Unique New Book

December 1, 2011  Nella Letizia l WSU News WSU Entomologist David James, Coauthors New Book on Life Histories of Pacific Northwest Butterflies PROSSER, Wash.—The California Sister has “fangs” as a caterpillar that it bares when disturbed. In its juvenile form, it also builds piers from its own dung on the leaves it feeds on to… » More ...

Sustainable Farming, Insect Biodiversity and Climate Change

Friday, Nov. 18, 2011 By Nella Letizia, College of Agricultural, Human and Natural Resource Sciences PULLMAN, Wash. – Researchers at Washington State University are conducting a study with potato farmers to determine if promoting biodiversity in insect communities helps insects, especially beneficial ones, withstand the effects of a warming climate. "There really isn’t much research… » More ...

The Model Makers

CAHNRS Connections 2011, by Brian Clark Vince Jones is striving to push forward the frontiers of our understanding of the complex ecology at play among insects in fruit tree orchards. Part engineering, part biochemistry, and part psychology, the technolo- gies Jones and his colleagues have developed measure and channel bug behavior. Using lures and attractants,… » More ...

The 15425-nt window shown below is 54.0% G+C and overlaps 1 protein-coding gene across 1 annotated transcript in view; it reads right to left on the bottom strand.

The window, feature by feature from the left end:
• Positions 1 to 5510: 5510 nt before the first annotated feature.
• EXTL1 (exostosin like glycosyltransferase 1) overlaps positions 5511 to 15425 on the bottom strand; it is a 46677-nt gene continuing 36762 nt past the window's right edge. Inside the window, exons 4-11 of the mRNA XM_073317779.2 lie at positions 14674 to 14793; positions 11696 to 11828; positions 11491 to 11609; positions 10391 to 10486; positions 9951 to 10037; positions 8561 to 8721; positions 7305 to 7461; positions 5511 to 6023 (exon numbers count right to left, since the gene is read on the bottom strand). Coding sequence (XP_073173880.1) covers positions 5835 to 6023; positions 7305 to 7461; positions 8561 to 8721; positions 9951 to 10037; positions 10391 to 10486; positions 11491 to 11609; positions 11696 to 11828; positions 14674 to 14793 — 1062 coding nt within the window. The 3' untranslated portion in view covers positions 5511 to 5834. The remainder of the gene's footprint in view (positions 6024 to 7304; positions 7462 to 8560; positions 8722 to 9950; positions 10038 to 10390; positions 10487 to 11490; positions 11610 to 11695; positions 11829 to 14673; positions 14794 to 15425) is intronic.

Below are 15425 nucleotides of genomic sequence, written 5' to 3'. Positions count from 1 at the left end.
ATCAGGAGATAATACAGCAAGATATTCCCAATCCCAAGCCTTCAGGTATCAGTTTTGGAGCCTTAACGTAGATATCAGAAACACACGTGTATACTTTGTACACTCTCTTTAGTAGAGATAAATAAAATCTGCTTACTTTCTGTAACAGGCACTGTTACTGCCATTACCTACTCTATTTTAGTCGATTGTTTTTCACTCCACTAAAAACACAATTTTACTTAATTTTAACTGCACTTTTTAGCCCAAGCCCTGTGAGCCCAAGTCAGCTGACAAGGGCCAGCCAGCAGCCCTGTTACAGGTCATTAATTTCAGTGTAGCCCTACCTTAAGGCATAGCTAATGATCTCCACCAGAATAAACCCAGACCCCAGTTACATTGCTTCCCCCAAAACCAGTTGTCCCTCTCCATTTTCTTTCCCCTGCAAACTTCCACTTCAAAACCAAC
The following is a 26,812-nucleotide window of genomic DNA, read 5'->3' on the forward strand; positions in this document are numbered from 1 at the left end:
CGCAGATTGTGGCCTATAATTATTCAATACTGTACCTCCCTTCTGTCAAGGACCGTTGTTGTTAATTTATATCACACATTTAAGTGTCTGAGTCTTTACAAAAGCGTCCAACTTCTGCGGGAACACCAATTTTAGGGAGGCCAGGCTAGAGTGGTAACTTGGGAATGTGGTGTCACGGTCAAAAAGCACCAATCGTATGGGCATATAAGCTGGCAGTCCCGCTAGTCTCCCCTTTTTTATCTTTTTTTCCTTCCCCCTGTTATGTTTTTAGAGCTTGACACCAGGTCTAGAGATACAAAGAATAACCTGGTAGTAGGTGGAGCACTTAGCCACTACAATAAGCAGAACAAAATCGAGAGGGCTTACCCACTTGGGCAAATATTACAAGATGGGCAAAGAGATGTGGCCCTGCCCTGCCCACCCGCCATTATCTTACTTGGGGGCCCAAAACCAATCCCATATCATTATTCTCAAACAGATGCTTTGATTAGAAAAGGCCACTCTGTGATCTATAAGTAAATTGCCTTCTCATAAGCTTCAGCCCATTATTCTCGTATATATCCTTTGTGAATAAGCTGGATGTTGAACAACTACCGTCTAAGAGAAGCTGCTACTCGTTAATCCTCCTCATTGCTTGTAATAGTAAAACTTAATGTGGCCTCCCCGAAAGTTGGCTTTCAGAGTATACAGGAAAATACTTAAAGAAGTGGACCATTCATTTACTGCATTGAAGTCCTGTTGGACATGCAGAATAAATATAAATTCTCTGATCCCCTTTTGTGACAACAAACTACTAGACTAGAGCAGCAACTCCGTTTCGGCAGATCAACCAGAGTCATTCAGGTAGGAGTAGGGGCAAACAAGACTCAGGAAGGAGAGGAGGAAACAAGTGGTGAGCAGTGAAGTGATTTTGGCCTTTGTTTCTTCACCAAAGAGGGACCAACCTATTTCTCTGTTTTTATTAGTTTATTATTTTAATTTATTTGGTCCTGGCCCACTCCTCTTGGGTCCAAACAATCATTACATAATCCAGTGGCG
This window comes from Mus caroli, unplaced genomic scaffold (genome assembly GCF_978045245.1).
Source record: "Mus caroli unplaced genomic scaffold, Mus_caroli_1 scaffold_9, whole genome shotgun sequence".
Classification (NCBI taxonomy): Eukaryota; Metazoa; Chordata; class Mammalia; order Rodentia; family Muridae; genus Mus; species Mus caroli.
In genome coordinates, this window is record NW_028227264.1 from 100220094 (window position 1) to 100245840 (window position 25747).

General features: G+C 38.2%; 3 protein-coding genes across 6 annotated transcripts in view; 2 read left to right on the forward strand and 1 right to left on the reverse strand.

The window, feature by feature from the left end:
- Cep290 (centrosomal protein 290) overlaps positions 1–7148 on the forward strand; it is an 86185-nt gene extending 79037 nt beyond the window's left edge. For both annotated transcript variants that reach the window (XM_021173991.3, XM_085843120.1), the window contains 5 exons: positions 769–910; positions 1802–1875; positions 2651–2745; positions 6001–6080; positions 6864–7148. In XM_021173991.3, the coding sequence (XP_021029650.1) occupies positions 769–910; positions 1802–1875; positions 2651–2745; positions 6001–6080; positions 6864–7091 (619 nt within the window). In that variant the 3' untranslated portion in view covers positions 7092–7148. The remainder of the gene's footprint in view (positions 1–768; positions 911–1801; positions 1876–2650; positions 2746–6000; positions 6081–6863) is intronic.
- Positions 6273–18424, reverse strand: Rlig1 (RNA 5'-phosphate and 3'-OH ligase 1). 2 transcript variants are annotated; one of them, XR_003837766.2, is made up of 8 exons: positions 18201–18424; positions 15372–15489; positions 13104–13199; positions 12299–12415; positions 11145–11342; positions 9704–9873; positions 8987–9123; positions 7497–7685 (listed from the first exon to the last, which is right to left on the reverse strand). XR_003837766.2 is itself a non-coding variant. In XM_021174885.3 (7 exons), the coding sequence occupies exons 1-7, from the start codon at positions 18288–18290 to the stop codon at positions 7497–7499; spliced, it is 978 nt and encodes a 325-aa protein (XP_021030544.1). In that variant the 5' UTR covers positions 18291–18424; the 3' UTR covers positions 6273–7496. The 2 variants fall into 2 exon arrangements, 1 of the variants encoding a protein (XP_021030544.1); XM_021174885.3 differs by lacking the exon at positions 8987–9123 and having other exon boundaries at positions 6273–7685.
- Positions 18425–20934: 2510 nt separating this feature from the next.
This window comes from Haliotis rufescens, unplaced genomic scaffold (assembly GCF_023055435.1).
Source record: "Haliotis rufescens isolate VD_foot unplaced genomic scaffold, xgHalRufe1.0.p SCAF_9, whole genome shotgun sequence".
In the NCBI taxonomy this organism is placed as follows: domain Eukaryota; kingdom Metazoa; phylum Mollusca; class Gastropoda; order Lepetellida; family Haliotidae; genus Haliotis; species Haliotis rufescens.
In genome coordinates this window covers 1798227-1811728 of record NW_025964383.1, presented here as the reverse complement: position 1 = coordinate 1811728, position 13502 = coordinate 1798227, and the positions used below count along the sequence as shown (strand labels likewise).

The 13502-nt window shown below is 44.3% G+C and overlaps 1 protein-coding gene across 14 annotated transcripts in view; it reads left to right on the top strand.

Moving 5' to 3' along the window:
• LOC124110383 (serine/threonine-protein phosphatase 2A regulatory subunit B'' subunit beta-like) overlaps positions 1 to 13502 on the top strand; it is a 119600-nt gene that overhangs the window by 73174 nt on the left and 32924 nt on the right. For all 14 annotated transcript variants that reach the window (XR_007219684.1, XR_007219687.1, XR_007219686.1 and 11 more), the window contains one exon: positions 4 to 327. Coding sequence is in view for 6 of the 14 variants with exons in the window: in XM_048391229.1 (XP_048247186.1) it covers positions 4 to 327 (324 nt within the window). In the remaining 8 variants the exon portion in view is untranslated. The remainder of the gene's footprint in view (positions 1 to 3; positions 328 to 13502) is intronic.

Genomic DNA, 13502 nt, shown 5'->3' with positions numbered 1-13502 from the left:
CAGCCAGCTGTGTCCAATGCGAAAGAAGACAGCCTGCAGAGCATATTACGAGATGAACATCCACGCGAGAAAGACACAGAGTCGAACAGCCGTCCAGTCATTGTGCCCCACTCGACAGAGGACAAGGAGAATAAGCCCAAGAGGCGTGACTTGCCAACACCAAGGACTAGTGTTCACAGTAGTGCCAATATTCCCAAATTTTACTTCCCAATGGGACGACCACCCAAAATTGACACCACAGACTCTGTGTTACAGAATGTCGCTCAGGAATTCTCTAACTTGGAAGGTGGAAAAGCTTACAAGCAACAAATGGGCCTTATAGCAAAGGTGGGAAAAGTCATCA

Crop Damage Prevention

New tree fruit pest meets its match CAHNRS, Monday, Aug. 8, 2011 WENATCHEE, Wash. - In the course of a single year, a tiny insect has been damaging tree fruit around the globe. Spotted wing drosophila, or SWD, a type of vinegar or fruit fly, has been known in Japan, its home turf, for decades.… » More ...

Research Sheds New Light on Bee Health

CAHNRS Connections Magazine 2011, by Kacie McPartland, MNEC intern New research conducted at WSU is the first to demonstrate the sub-lethal effects of pesticide residue exposure on an insect largely responsible for a third of the human diet. Judy Wu, a former entomology graduate student at WSU and current Ph.D. student at the University of… » More ...

Business is Blooming

June 2011 Washington State Magazine, by Hannelore Sudermann | © Washington State University On a sunny weekend in early spring, 40 farmers and would-be cut flower growers fill the second floor of the barn at Jello Mold Farm in the Skagit Valley. Bundled in their coats against the cool morning, they eagerly listen to more… » More ...